# Best way to have a piece of text in a fixed location on every beamer slide?

I'm trying to create a beamer template that could be used for giving high school lessons, and one item I'd like is if on every slide I could display information (like the aim for the day, the homework, the agenda, etc) in a fixed location.

After looking around this site, a few answers seemed to be pushing towards using the textpos package, which seems like it may work, but I'm not exactly sure how or if it's really the best solution to my goal.

Just toying around, I've come up with the following code:

\documentclass[12pt]{beamer}
\usepackage{graphicx, amsmath, color}

\textblockcolor{lightgray}
\usetheme{Copenhagen}

...

\begin{document}

\begin{frame}
\begin{textblock}{2}(-1,-5)
\footnotesize
Aim: \\ This would be the aim \\[.2in]
Agenda: \\ This would be the agenda \\[.2in]
Homework: \\ This would be the hw
\end{textblock}

test
\end{frame}


Which gives me the following output: One clear problem is that this seems to just be defining a new box, and not defining some sort of margin (which is what I'd ideally like), hence the overlap between the text box and the text of the actual slide.

I know that some information will clearly be on all slides (presentation title, author, section stuff), so there must be a way to do it, I am just unsure how.

-

The problem with your current approach is that the frame text will overlap with the text in the textpos environment. I suggest another approach, using a sidebar to display the three elements:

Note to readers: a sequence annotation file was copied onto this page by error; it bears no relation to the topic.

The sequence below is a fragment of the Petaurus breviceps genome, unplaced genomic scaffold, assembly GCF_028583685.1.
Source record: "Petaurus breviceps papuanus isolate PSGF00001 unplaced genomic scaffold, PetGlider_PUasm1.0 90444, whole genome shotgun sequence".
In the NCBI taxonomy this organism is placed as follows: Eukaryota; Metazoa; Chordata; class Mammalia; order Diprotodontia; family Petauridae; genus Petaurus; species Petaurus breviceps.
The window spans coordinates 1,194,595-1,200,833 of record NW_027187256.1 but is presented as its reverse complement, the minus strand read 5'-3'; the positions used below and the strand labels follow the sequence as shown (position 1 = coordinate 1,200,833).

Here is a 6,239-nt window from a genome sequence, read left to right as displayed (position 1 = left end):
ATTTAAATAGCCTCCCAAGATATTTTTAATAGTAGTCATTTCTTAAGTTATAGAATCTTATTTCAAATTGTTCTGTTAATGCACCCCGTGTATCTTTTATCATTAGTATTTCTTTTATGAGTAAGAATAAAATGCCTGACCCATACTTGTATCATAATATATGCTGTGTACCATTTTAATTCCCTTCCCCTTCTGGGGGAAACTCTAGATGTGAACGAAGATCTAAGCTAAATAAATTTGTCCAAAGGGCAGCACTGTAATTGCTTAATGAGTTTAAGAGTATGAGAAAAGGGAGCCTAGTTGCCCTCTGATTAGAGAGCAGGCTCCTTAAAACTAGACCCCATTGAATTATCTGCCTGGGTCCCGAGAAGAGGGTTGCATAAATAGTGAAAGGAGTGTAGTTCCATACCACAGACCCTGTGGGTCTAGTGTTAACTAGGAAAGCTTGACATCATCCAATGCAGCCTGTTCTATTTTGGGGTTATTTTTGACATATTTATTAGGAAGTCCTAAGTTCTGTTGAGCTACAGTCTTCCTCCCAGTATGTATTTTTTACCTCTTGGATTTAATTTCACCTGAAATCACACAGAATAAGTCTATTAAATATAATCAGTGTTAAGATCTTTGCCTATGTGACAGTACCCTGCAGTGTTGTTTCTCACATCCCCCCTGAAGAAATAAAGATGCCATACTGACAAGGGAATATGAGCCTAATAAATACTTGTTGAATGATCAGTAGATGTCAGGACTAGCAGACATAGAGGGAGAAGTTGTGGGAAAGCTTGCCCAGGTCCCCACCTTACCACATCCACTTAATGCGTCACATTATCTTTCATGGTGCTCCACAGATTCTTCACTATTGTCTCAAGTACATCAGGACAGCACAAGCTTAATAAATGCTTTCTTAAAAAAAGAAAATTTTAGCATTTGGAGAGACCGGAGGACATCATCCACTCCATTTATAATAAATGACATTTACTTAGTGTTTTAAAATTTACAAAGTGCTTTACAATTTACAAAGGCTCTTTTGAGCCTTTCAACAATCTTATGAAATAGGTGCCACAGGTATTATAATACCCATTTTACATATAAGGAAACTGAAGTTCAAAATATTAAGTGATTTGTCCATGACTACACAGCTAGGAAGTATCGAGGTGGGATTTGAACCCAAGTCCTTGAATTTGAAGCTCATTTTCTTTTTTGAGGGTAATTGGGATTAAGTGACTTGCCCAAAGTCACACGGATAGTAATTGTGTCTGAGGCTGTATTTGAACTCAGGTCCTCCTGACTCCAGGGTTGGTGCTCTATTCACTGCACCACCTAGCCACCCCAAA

\documentclass[12pt]{beamer}
\usepackage{graphicx, amsmath, color}
\usepackage{lipsum}

\usetheme{Goettingen}

\newcommand\Aim[1]{\gdef\aim{#1}}
\newcommand\Agenda[1]{\gdef\agenda{#1}}
\newcommand\Homework[1]{\gdef\homework{#1}}
\newcommand\Aimtitle{Aim}
\newcommand\Agendatitle{Agenda}
\newcommand\Homeworktitle{Homework}

\makeatletter
\setbeamertemplate{sidebar right}
{
\beamer@tempdim=\beamer@sidebarwidth%
{\usebeamerfont{title in sidebar}%
\vskip1.5em%
\hskip3pt%
\usebeamercolor[fg]{title in sidebar}%
\parbox[c][.3\textheight][t]{.8\beamer@sidebarwidth}{\raggedright%
\Aimtitle:\par\aim}\par%
\vskip1em%
}%
{%
\hskip3pt%
\usebeamercolor[fg]{author in sidebar}%
\usebeamerfont{author in sidebar}%
\parbox[c][.3\textheight][t]{.8\beamer@sidebarwidth}{\raggedright%
\Agendatitle:\par\agenda}\par%
\vskip1em%
\hskip3pt%
\parbox[c][.3\textheight][t]{.8\beamer@sidebarwidth}{\raggedright%
\Homeworktitle:\par\homework}\par%
}%
\vfill
\usebeamercolor{normal text}%
\vskip2pt%
}%
\makeatother

\Aim{This is the aim for this lesson; it has been carefully planned.}
\Agenda{This is the aim for this lesson; the objectives are clearly stated here.}
\Homework{Don't forget this section. The homework will complement the lesson.}

\begin{document}

\begin{frame}
\lipsum[4]
\end{frame}

\end{document}


An image of a typical frame:

And a zoom to the sidebar:

The idea is to redefine the sidebar right or (sidebar left) template to use the information for "Aim", "Agenda" and "Homework"; the redefinition uses \parboxes of fixed width and height for each of the fields. The example also provides three commands \Aim, \Agenda and \Homework to provide the required information.